Based on neutralising tests and cross-protective analyses, it is accepted that APMV-1 exists as a single serotype . Therefore, the genetic variations of the virus are not expected to result in vaccination failure. However, different levels of cross-protection have been observed in chickens vaccinated with the vaccine strain La Sota belonging to the genotype II and challenged with different wild-type strains . Sporadic cases of ND in commercial farms vaccinated with this vaccine were previously reported in China , , in southern California and adjacent states , in Mali , Cameroon, Nigeria and Burkina Faso . Whether these observations are related to a reduction of vaccine efficacy or an improper vaccine use in the field remains unclear. It is however possible that NDV strains responsible for ND sporadic outbreaks in vaccinated chickens can escape the immune responses , ,  and thus contribute to the emergence of new genotypes . This vaccine failure has been announced by Alexander et al.,  during the third panzootic of ND (1981–1983) in Europe in which the pigeons immunized with live NDV B1 vaccine were not well protected against pigeon paramyxovirus isolates (genotype VI). It is also known that the immune pressure imposed by the vaccination may be selecting virulent variant forms of NDV . Many authors have demonstrated that current vaccines prevent disease but cannot stop viral shedding , . The NDV strains currently circulating (subgenotype VIId prevalent in Asia, Europe and Africa) and the genotype XI predominant in Madagascar have a significant genetic distance (21% to 25%, respectively), with the widely used vaccine strain La Sota pertaining to the genotype II. These genetic differences and a consequent suboptimal vaccination may be responsible for sporadic cases of ND in vaccinated poultry flocks in Madagascar. In contradiction with this, multiple sequence alignments of the four MG isolates made with several published sequences including the La Sota strains and HB1, members of genotype II (data not shown) revealed that all the neutralising epitopes identified so far and the predicted attachment receptor sites in the F and HN glycoproteins are conserved. However, all MG group strains possess fifteen and eleven original amino acid substitutions on F and HN proteins, respectively. Some of these substitutions occurred in the globular head of the proteins. Furthermore, 5 out of the 8 mutations in the head of the F protein are concentrated in a short invariable region at position 364–411, suggesting that the observed mutations are actually selected over time by the host immune responses. It is supposed that these substitutions should have resulted in antigenic drift and major changes in the protein conformation , particularly the changes in amino acid polarity as T34→V, E62→V in HN protein and S244→G in F protein. The HN/F protein interaction for fusion promotion involves the HN head region (aa 124 to 151) and the F protein heptad repeat 2 (HR2) at position 454 to 492 , . In these regions, the MG strains show amino acids substitutions at position E147→D, K476→N of HN and F proteins, respectively. Morrison and Gravel  have demonstrated that amino acid substitutions in the head region domain of HN protein as L133→I or A140→L were responsible for an enhanced or diminished virus attachment activity, respectively. The possibility that other mutations like E147→D e/or K476→N in the same or related functional region may also contribute to virulence or immune evasion cannot be ruled out. In addition, the MG isolates display other specific mutations, some of them affecting the head of HN. It is tempting to postulate that these modifications (F or HN genes) may play a role in virulence or emergence of escape mutants and finally the apparent lack of vaccine efficacy observed in the field.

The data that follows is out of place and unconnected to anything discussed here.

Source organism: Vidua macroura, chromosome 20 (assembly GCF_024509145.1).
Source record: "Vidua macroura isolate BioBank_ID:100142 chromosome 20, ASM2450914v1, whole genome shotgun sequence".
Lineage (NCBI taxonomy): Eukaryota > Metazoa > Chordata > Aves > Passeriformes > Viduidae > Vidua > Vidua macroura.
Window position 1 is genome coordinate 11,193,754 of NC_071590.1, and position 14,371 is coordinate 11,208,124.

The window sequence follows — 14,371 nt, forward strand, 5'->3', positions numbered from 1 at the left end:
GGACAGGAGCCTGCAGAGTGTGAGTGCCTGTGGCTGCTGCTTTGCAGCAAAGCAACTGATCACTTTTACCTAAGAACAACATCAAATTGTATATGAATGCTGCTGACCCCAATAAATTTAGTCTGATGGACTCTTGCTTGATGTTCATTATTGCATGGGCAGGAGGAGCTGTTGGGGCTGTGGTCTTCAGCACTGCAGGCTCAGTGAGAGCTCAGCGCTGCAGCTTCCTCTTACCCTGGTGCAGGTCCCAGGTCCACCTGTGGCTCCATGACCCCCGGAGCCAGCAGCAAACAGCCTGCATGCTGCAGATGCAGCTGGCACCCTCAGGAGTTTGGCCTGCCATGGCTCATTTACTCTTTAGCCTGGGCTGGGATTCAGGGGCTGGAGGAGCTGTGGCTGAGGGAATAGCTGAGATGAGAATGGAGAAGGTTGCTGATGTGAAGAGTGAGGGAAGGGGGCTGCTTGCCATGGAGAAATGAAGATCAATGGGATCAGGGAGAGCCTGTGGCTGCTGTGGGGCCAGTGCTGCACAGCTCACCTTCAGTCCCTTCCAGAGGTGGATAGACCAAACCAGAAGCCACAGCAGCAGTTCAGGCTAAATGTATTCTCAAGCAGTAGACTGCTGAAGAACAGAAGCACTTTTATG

The number of unique motifs found in all MG isolates, including the atypical F protein cleavage site R-R-R-R-R*F-V, also suggests a monophyletic origin of these viruses. Under this hypothesis, the maximum genetic variation observed within MG isolates (5%) is compatible with a divergence from a common ancestor over 50 years, considering that the rate of nucleotide change is approximately 1% per decade under natural field conditions in epizootic periods , . This scenario is in agreement with the first introduction of an old genotype of NDV in Madagascar in 1946. However, the higher genetic variation (12%) observed between the genotype XI and its closely related genotype IV suggests that the common ancestor of these two genotypes may have emerged several decades before the introduction of its virus progeny in Madagascar. As mentioned before, the accumulation of multiple aa substitutions in F or HN proteins may also result from the immune pressure that can contribute to increase the phylogenetic distance between the MG group and its progenitor genotype. The presence of this selection pressure at specific amino acid sites are recognised as adaptive evolution , . This abnormal evolution rate of genotype XI with regard to genotype IV may originate from combined characteristics of current poultry production systems including the commercial farm with host genetic homogeneity, intensive and/or improperly executed vaccination programs and backyard poultry breeding with high density of birds (allowing close animal-to-animal contact, and favouring transmission of highly virulent virus over milder forms) . Moreover, high phylogenetic and antigenic distances between vaccines and circulating strains may facilitate the evolution of virulent NDV .